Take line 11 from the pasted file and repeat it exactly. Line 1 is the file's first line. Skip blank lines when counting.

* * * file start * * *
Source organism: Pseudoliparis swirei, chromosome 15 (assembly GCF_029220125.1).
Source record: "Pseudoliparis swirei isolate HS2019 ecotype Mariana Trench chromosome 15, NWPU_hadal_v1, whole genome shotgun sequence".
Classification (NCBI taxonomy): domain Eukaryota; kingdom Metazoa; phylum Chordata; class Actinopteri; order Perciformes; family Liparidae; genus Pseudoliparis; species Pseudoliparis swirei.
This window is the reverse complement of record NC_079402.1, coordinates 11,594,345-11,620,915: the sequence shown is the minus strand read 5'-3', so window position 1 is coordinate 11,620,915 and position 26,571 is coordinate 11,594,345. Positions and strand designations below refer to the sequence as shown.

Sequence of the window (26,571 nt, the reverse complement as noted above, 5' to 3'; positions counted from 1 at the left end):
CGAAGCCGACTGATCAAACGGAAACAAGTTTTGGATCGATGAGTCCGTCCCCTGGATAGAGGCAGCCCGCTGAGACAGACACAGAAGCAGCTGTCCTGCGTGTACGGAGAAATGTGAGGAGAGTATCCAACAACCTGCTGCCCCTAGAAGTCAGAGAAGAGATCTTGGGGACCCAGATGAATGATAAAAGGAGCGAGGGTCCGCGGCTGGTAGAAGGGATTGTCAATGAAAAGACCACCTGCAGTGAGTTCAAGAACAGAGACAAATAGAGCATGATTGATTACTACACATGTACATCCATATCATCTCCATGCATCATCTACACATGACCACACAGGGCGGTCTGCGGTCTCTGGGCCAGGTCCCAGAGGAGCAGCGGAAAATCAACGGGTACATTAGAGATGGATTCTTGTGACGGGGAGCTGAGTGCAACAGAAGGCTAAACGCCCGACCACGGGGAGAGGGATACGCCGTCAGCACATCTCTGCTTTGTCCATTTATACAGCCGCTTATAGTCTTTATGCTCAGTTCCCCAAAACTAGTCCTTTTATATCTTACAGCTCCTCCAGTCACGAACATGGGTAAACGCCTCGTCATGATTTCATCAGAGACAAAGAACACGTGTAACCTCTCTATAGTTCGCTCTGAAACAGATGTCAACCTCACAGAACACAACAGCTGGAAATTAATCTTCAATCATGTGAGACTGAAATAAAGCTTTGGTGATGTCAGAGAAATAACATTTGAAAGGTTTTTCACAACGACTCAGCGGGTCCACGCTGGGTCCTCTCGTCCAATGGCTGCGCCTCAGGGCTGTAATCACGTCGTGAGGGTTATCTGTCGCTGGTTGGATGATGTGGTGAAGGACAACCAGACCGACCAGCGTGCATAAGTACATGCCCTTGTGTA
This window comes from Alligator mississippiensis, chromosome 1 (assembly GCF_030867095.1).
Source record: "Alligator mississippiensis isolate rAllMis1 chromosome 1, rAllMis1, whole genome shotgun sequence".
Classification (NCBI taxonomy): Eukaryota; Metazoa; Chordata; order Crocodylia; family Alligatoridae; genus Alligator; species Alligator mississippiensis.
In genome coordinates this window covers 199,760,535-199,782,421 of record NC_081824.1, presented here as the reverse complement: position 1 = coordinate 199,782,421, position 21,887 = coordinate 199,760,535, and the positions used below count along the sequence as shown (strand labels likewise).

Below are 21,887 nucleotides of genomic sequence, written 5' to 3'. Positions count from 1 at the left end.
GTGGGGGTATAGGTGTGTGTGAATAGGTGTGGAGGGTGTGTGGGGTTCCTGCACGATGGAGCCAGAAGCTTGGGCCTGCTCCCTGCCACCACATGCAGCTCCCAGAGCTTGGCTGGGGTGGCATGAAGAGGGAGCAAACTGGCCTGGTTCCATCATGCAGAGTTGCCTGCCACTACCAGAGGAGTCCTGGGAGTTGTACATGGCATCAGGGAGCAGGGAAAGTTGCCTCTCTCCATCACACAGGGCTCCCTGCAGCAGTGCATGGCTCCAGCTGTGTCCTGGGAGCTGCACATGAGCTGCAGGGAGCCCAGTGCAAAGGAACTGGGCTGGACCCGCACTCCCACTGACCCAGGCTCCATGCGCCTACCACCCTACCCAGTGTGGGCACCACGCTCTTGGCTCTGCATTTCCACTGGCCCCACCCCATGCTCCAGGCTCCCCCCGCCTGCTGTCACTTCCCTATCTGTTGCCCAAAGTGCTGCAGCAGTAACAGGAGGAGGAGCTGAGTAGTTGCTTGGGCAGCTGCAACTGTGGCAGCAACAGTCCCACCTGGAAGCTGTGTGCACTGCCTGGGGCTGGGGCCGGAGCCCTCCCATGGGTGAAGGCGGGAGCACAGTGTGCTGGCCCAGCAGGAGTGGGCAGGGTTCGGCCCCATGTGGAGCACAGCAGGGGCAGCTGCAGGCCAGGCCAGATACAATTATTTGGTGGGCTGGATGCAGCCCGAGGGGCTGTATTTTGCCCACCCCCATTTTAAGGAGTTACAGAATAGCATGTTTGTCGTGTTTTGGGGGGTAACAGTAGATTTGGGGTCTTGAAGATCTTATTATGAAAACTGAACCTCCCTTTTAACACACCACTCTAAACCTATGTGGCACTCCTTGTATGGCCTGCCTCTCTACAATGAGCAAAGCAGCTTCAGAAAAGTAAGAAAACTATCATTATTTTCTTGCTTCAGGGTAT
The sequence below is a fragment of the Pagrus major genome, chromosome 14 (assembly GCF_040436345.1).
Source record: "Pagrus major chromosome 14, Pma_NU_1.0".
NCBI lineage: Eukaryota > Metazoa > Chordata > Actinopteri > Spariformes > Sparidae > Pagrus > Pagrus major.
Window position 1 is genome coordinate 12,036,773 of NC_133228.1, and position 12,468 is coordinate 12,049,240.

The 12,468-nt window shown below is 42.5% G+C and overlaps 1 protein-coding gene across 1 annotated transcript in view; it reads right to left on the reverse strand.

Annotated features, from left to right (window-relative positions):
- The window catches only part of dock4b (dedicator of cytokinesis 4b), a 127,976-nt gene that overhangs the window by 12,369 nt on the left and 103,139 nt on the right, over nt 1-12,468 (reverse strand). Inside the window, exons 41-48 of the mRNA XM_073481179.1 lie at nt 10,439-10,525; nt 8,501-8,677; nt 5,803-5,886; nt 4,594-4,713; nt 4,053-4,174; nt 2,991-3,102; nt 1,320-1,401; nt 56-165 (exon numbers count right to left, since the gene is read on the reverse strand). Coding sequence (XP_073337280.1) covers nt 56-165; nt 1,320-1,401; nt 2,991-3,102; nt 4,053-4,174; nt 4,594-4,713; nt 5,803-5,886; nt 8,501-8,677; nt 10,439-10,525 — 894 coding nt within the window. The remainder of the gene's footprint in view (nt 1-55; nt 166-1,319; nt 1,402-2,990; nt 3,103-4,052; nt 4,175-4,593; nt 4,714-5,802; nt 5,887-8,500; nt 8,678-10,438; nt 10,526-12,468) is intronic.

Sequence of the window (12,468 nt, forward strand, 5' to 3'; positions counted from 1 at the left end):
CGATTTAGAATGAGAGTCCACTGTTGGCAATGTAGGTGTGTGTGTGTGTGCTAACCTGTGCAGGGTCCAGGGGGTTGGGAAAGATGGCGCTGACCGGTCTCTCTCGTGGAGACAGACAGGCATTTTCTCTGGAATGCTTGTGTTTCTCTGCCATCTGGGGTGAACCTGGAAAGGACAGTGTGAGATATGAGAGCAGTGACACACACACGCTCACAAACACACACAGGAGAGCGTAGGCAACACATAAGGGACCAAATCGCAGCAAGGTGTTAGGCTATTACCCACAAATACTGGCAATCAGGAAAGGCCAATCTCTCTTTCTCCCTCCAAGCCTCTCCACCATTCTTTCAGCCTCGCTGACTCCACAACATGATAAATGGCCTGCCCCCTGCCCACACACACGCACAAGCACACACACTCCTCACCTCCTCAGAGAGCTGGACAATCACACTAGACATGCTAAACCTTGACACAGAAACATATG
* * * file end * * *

Below are 21,887 nucleotides of genomic sequence, written 5' to 3'. Positions count from 1 at the left end.